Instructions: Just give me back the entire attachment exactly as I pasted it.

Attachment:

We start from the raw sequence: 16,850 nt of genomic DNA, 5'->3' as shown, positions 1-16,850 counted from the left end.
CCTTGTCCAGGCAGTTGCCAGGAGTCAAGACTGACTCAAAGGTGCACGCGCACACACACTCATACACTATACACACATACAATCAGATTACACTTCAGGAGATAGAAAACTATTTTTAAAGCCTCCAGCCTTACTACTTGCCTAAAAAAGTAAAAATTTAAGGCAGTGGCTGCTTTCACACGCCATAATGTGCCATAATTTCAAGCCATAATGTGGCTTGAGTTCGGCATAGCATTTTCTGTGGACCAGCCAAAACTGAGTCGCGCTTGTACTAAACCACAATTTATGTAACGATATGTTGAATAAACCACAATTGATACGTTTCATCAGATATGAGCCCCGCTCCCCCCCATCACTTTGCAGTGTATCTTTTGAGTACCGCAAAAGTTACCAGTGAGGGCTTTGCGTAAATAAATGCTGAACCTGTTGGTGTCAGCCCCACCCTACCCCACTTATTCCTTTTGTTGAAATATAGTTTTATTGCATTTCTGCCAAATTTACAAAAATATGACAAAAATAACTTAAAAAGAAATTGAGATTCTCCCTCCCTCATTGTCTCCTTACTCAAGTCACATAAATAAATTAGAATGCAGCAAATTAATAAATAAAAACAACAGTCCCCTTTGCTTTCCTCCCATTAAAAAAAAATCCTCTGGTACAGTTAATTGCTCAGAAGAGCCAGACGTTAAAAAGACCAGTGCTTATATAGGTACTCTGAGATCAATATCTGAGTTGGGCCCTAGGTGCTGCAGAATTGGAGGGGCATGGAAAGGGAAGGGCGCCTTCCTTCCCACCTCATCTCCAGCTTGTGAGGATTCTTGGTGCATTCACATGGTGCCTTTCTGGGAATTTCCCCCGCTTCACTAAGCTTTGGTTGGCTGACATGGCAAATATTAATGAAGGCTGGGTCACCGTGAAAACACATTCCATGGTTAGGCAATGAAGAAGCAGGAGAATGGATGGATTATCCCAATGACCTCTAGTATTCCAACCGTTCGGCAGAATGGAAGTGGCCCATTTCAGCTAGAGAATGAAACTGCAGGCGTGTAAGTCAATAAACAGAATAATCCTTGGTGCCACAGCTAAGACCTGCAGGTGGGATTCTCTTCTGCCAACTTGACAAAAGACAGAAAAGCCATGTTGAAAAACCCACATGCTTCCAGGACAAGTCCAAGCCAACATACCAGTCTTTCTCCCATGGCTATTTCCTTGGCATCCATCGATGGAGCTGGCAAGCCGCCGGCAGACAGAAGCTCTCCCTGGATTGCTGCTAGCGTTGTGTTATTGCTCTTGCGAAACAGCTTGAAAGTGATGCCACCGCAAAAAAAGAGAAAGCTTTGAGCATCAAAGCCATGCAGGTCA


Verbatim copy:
We start from the raw sequence: 16,850 nt of genomic DNA, 5'->3' as shown, positions 1-16,850 counted from the left end.
CCTTGTCCAGGCAGTTGCCAGGAGTCAAGACTGACTCAAAGGTGCACGCGCACACACACTCATACACTATACACACATACAATCAGATTACACTTCAGGAGATAGAAAACTATTTTTAAAGCCTCCAGCCTTACTACTTGCCTAAAAAAGTAAAAATTTAAGGCAGTGGCTGCTTTCACACGCCATAATGTGCCATAATTTCAAGCCATAATGTGGCTTGAGTTCGGCATAGCATTTTCTGTGGACCAGCCAAAACTGAGTCGCGCTTGTACTAAACCACAATTTATGTAACGATATGTTGAATAAACCACAATTGATACGTTTCATCAGATATGAGCCCCGCTCCCCCCCATCACTTTGCAGTGTATCTTTTGAGTACCGCAAAAGTTACCAGTGAGGGCTTTGCGTAAATAAATGCTGAACCTGTTGGTGTCAGCCCCACCCTACCCCACTTATTCCTTTTGTTGAAATATAGTTTTATTGCATTTCTGCCAAATTTACAAAAATATGACAAAAATAACTTAAAAAGAAATTGAGATTCTCCCTCCCTCATTGTCTCCTTACTCAAGTCACATAAATAAATTAGAATGCAGCAAATTAATAAATAAAAACAACAGTCCCCTTTGCTTTCCTCCCATTAAAAAAAAATCCTCTGGTACAGTTAATTGCTCAGAAGAGCCAGACGTTAAAAAGACCAGTGCTTATATAGGTACTCTGAGATCAATATCTGAGTTGGGCCCTAGGTGCTGCAGAATTGGAGGGGCATGGAAAGGGAAGGGCGCCTTCCTTCCCACCTCATCTCCAGCTTGTGAGGATTCTTGGTGCATTCACATGGTGCCTTTCTGGGAATTTCCCCCGCTTCACTAAGCTTTGGTTGGCTGACATGGCAAATATTAATGAAGGCTGGGTCACCGTGAAAACACATTCCATGGTTAGGCAATGAAGAAGCAGGAGAATGGATGGATTATCCCAATGACCTCTAGTATTCCAACCGTTCGGCAGAATGGAAGTGGCCCATTTCAGCTAGAGAATGAAACTGCAGGCGTGTAAGTCAATAAACAGAATAATCCTTGGTGCCACAGCTAAGACCTGCAGGTGGGATTCTCTTCTGCCAACTTGACAAAAGACAGAAAAGCCATGTTGAAAAACCCACATGCTTCCAGGACAAGTCCAAGCCAACATACCAGTCTTTCTCCCATGGCTATTTCCTTGGCATCCATCGATGGAGCTGGCAAGCCGCCGGCAGACAGAAGCTCTCCCTGGATTGCTGCTAGCGTTGTGTTATTGCTCTTGCGAAACAGCTTGAAAGTGATGCCACCGCAAAAAAAGAGAAAGCTTTGAGCATCAAAGCCATGCAGGTCA